So excited to share today’s flash fiction with you.
I am trying to hone my suspense writing skills and hope I was able to capture it in this piece. Please, drop me a comment and let me know what you think.
Keep in mind, my flash fiction is meant as personal inspiration and a way to keep my mind fresh with new ideas. In no way is this perfectly edited, as having been written the night before. But any and all critique is appreciated.
Thank you for taking the time to read!
Winchester Manor had long been known for the unexplainable events occurring throughout its existence. Some say the manor was built upon sacred ground and spirits roam the seventy acres around the estate, others whispered about the souls that haunt the many corridors of the house, summoned during seances performed by the occult owners of the 40s. Dozens of missing persons cold case files sat in cardboard boxes, all with the same dead-end lead, last known sighting- Winchester Manor.
The mildew painted siding and grime slathered windows were enough to deter any sane person from trespassing. For some, the permanent fog and unkempt grounds served for the perfect ‘I dare you’ spot.
But for Missy Guthrie, Winchester Manor was simply home. Perhaps, she was one of these forgotten souls. But she remembered a time, long ago, when she had a family. But where had they gone?
It was no surprise to her that the estate was thought to be vacant. It had been many years since she left the parameters. She had no reason to leave. Missy was never a girl imagined of as having many friends. Rather, her many friends were imaginary.
There were times she allowed curious minds to wander the estate and leave with only a spooky tale as a reminder. But occasionally she made an exception for those looking to play, for those worthy of adding to her collection.
“That is a terrible, horrible, incredibly foolish idea.” Juniper Marks meant every word. She had heard of the disappearances in Molton, all with the Manor as the focal point of investigation. But she had started this game and wouldn’t back down now. She knew how powerful first impressions could be, having been the new girl in town more than a few times. Her dad was in the military and she and her mother followed wherever he was transferred. “Let’s do it and see what happens!” She felt an instant surge of pride in herself when Beth and Elliot stared wide-eyed at her answer.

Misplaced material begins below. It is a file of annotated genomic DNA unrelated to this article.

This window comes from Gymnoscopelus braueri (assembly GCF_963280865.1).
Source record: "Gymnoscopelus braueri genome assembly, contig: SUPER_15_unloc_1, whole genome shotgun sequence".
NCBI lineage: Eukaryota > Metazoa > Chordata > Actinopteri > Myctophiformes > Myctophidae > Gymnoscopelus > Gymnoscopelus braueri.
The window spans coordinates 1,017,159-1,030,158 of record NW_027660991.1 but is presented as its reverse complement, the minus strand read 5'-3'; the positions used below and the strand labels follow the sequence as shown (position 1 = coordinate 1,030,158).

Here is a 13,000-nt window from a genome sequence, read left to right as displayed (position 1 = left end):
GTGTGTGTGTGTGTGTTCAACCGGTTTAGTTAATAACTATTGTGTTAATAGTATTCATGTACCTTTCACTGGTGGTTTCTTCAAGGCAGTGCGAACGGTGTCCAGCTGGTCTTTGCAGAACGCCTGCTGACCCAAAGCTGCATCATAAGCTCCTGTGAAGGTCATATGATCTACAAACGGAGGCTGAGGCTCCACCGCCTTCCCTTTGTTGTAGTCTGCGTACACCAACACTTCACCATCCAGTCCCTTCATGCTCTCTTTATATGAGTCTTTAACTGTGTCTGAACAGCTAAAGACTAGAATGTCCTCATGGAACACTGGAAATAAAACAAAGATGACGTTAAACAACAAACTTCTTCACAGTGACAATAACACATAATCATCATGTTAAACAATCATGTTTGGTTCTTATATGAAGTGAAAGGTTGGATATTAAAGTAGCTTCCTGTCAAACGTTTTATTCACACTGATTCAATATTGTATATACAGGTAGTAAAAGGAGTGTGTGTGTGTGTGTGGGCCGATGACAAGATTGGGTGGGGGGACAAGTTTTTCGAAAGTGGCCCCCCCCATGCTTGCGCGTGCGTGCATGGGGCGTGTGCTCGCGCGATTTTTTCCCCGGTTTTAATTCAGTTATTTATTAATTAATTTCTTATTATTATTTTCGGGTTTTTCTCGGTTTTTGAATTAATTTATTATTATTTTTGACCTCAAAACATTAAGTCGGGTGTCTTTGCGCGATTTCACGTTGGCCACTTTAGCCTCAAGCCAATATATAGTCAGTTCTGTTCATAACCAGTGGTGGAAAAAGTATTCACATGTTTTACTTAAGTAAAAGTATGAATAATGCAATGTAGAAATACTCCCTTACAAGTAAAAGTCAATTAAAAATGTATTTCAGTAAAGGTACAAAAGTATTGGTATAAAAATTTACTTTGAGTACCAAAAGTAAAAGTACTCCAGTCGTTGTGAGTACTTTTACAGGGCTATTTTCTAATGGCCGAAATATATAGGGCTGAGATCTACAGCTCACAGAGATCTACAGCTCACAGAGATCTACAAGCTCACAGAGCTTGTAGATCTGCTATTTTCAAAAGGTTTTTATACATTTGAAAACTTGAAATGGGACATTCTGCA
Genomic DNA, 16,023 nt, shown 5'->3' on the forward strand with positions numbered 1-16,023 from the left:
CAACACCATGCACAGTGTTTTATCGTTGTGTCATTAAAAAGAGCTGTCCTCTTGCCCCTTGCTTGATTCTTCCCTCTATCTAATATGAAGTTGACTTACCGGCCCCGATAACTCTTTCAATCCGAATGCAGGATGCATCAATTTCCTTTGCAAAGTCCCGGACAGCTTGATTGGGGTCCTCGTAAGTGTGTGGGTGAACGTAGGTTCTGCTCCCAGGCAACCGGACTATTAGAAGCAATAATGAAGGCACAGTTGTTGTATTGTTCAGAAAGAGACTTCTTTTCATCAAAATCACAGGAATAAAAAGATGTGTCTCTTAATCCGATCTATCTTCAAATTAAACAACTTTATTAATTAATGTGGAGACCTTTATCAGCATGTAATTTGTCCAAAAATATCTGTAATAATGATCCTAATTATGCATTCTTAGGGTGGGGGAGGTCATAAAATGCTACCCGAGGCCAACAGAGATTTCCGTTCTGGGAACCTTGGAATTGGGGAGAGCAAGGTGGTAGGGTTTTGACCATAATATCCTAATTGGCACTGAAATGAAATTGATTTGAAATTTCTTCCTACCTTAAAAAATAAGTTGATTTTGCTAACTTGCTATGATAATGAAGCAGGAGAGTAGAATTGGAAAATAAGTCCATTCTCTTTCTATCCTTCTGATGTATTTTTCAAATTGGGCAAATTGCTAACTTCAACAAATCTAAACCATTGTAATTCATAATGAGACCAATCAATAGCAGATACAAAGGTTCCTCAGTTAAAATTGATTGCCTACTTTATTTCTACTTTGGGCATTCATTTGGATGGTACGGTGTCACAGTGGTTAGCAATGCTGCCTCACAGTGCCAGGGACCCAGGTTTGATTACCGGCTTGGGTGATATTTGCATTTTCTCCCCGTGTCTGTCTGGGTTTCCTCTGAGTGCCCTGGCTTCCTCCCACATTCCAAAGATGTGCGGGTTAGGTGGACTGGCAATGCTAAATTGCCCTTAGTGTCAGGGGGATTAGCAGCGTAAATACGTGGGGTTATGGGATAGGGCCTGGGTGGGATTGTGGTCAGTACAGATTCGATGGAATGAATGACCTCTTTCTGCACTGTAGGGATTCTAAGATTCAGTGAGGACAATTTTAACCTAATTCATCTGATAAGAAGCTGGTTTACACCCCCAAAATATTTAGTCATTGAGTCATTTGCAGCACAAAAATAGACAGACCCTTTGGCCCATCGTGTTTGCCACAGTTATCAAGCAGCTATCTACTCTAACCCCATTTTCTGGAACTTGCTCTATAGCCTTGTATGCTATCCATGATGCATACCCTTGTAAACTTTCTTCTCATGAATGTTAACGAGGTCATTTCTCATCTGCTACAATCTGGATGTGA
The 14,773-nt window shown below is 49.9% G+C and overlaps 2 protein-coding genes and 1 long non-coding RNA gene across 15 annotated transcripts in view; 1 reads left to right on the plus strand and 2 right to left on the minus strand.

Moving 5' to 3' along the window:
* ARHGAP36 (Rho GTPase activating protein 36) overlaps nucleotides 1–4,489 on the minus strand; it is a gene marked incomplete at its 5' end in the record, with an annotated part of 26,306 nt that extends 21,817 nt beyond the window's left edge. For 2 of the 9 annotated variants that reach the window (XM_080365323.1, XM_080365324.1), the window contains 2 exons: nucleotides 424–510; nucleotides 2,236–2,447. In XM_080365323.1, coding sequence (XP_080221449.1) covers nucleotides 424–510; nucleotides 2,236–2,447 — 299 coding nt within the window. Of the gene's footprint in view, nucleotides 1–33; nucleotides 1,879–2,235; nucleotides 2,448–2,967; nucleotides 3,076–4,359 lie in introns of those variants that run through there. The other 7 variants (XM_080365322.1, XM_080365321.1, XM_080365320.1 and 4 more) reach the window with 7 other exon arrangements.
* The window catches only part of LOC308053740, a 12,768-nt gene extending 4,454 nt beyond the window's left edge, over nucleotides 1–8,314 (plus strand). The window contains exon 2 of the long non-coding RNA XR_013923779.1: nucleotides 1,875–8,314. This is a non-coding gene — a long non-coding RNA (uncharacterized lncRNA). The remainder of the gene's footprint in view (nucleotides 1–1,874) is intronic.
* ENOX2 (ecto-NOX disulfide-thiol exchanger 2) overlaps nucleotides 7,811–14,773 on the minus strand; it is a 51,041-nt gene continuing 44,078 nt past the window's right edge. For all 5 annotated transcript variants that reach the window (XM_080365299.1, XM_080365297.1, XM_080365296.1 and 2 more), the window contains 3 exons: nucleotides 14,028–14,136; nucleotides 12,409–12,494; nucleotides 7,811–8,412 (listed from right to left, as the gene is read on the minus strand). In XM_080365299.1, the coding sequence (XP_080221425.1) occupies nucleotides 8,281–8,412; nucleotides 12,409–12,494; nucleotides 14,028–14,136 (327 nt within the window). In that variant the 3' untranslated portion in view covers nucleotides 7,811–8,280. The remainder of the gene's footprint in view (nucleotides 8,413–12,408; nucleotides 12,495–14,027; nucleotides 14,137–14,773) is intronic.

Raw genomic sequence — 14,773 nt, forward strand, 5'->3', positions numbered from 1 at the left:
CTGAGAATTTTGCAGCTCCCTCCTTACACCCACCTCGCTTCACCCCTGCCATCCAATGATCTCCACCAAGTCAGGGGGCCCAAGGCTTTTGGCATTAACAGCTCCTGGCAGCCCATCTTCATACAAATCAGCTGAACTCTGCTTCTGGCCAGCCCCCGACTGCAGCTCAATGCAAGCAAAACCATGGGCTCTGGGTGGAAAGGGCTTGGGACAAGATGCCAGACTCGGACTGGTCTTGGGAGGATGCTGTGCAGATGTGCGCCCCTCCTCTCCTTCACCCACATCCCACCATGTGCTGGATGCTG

It wasn’t the first time Elliot had made this dare, Juniper realized, as he guided them to exact spot of a break in the brick fence just wide enough for them to pass through. Juniper lead the way. As her father always said, you are only as good as your word. She admired that about him, and she tried to stay true to those words. When Elliot asked if she was done playing as she hesitated once inside the fence, she replied, “I said I would play, so I’ll play”.
The smell of dank earth met them on the other side. Rain water collected in large pools and made up most of the ground as far as they could see. Fog blanketed the rest of the estate from view. The hair on Juniper’s arms rose from the sudden temperature drop, or maybe it was simply fear, she couldn’t be sure. She wrapped her arms around her middle and moved forward.
The dare was simple. Find the broken swing hanging from the dead tree. Stupid and childish. Juniper enjoyed truth or dare. It was an easy ice breaker and a way to weed out nonpotential friends. She once jumped from a two-hundred-foot bridge into a lake below, then her and the girl who had dared her were nearly inseparable after that. But the weight in her stomach as she walked around the Winchester estate made that daring leap feel like a pebble of adrenaline, and Elliot and Beth looked more like a-holes.
“There.” Beth said, pointing to a large, splintered tree. She shivered and moved closer to Elliot, using his body as a shield to ward of an invisible threat.
Juniper could almost feel Beth and Elliot’s heart beats rise just as quickly as her own. They stared in disbelief as the wooden seat begun to move forward and back through the air. Juniper took a step back, her foot snapping a twig as she did. The swing didn’t stop but where once it was empty, a girl now sat upon the seat, her head leaned against the rope.
Mud caked the hem of her white, tattered dress. Her hair looked wet, twigs and leaves stuck out from the mess, forming a sinister looking crown atop her head.
They moved as one and rushed toward the gate. Beth went through the hole first, then Elliot. When Juniper tried she was met with a density that she could not penetrate no matter how hard she pushed. She could hear Beth on the other side.
“Where the hell is she?”
“She was right here, I swear!” Elliot’s voice raised to a high pitch.
Juniper’s pleas for help went unheard. Beth and Elliot could not see or hear her. A surge of cold rushed the right side of Juniper’s face and arm, lingering long enough to force her gaze. The girl from the swing smiled up at her with gray lips and stared at Juniper through white, dead eyes.
“You can’t leave, silly,” the girl said before grabbing on to Junipers arm. “You said you would play with me.”